ARLINGTON, Va., Oct. 31 /PRNewswire-USNewswire/ -- The Medicare bidding program for durable medical equipment will hurt small providers and "undermine the nation's homecare infrastructure" unless Congress modifies the program. This is the key message that will be presented to a congressional subcommittee today by the American Association for Homecare. The Association believes the bidding program will "jeopardize patients' standard of care, choice of provider, and access to the medical equipment and services they need."
Georgie Blackburn, vice president at Blackburn's, a homecare provider in Pittsburgh, Pa. and a board director at the American Association for Homecare, will testify on behalf of the Association on October 31 before the U.S. House Small Business Subcommittee on Investigations and Oversight.
Blackburn will testify that under the bidding program, "Those who are not selected as winning bidders will not be able to provide competitively bid equipment or services to Medicare beneficiaries. Since Medicare payments typically comprise 35 to 50 percent of a small provider's revenue, losing the ability to provide competitively bid items for a three-year contract period is essentially a death knell."
The Association will point out that the competitive bidding rules designed by the Centers for Medicare and Medicaid Services (CMS) are stacked against the small provider. Smaller homecare providers do not have the economies of scale to negotiate lower prices from manufacturers or the physical size to cover an entire bidding area.
"Even with the small business protections included as part of the program, such as the ability to form networks or the 30 percent set-aside for small businesses, the bidding program will still radically reduce the number of suppliers that exist today."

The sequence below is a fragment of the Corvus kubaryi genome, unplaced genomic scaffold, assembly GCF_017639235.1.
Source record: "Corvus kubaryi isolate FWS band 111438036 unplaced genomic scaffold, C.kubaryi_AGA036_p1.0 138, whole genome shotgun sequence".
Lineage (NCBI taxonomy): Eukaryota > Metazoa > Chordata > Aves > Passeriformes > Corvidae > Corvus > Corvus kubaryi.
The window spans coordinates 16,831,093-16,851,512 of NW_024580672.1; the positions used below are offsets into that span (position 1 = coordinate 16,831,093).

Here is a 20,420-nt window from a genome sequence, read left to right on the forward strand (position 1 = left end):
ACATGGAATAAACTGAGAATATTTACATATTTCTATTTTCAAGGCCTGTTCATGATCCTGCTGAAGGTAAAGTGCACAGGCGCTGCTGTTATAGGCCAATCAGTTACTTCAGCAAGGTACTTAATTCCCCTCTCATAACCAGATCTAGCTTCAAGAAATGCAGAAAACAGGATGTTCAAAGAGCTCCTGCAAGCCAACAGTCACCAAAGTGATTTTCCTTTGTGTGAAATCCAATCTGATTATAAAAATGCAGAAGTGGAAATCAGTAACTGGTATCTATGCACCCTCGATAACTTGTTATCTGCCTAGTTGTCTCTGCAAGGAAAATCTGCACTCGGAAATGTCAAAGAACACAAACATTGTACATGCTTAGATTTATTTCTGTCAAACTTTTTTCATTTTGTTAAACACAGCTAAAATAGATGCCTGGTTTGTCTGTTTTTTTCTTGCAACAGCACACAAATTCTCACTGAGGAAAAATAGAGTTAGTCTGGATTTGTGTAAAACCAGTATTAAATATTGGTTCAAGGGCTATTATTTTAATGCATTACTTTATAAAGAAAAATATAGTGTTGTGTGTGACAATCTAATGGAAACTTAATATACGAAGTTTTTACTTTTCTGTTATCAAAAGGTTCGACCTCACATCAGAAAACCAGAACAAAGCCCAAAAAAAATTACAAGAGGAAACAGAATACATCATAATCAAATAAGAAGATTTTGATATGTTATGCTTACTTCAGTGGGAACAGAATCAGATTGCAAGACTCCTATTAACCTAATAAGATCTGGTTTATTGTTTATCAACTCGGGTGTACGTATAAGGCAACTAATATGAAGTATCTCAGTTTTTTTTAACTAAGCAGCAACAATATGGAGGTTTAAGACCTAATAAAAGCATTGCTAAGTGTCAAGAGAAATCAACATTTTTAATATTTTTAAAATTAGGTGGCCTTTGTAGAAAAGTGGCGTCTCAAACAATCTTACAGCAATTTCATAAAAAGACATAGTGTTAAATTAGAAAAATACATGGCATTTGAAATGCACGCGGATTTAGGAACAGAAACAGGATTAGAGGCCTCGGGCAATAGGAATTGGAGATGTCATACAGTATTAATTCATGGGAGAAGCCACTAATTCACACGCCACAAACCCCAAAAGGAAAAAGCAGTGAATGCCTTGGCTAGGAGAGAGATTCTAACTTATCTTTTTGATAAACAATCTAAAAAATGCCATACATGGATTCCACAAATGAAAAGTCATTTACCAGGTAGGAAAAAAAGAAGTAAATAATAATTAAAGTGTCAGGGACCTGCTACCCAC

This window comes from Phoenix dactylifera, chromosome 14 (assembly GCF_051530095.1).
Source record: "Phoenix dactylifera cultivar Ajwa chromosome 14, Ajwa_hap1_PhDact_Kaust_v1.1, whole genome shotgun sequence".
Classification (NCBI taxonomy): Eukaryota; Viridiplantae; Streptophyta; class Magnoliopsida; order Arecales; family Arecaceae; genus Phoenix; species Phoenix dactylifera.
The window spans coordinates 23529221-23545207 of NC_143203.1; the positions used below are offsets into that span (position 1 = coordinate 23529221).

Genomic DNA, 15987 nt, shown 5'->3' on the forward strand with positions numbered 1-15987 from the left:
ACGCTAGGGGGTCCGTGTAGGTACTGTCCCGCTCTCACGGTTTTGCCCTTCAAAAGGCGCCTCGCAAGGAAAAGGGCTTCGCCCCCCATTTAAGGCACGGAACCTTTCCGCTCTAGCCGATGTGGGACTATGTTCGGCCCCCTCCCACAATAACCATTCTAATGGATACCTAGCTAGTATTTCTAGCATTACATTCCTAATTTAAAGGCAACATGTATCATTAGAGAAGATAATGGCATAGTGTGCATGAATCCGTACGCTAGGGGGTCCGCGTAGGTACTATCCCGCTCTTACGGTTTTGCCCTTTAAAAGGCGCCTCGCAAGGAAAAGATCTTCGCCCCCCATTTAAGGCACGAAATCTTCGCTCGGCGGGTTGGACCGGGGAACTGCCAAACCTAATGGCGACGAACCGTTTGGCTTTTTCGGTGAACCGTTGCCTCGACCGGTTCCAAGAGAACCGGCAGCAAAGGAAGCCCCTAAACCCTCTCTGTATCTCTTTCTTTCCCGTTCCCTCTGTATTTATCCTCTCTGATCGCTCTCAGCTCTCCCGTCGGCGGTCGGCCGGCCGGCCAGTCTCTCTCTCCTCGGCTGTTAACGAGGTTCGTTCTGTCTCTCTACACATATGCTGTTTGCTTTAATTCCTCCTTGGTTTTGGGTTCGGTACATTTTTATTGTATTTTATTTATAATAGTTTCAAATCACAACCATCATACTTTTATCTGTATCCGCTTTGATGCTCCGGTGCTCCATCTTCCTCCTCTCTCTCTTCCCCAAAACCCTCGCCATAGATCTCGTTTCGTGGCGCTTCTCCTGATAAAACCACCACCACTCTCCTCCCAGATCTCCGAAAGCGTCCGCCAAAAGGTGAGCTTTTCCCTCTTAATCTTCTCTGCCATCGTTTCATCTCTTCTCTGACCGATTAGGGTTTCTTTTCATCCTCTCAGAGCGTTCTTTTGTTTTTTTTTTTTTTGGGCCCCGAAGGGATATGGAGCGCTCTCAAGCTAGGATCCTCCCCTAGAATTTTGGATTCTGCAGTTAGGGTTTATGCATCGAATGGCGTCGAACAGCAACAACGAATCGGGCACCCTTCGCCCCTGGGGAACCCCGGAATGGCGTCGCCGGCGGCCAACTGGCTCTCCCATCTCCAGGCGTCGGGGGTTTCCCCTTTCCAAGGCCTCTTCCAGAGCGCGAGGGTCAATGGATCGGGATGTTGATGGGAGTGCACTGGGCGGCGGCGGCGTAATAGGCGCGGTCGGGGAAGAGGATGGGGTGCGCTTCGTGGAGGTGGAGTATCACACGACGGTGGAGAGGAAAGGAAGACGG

PRESERVING Patient Access to homecare and Fair Treatment of Providers
The American Association for Homecare will recommend to the subcommittee changes to the bidding program that are contained in the Durable Medical Equipment Access Act of 2007, H.R. 1845, introduced by Congressmen John Tanner (D-Tenn.) and David Hobson (R-Pa.). The bill, which has 134 cosponsors in the U.S. House of Representatives, changes the bidding program to ensure patient access to home medical equipment and to protect small providers.
Specifically, the Tanner-Hobson bill, H.R. 1845, would:
-- Exempt smaller, rural areas from competitive bidding. Congress
authorized CMS to exempt metropolitan statistical areas with low
populations to ensure that bidding is not implemented in places that
lack a sufficient number of providers.
-- Allow all homecare providers who meet Medicare participation standards
and who submit a bid to continue to provide equipment and
services under Medicare at the lower competitively bid rate
established by CMS. The Association states that this provision
preserves fairness for providers and choices for Medicare beneficiaries.
-- Restore providers' rights to administrative and judicial review.
Currently, homecare providers have no recourse if CMS makes a mistake
in calculating the award reimbursement rate or in awarding a contract.
An error can result in the loss of a bid and the loss of a business.
-- Exempt Medicare items and services unless savings of at least
10 percent can be demonstrated. The Association believes that CMS
should be required to show that the bidding program saves money.
The American Association for Homecare represents providers and manufacturers of durable medical equipment who serve the medical needs of millions of Americans who require oxygen equipment and therapy, mobility assistive technologies, medical supplies, inhalation drug therapy, home infusion, and other home medical equipment, therapies, services, and supplies. Membership includes providers of all sizes that operate approximately 3,000 locations in all 50 states. See http://www.aahomecare.org.
|SOURCE American Association for Homecare|
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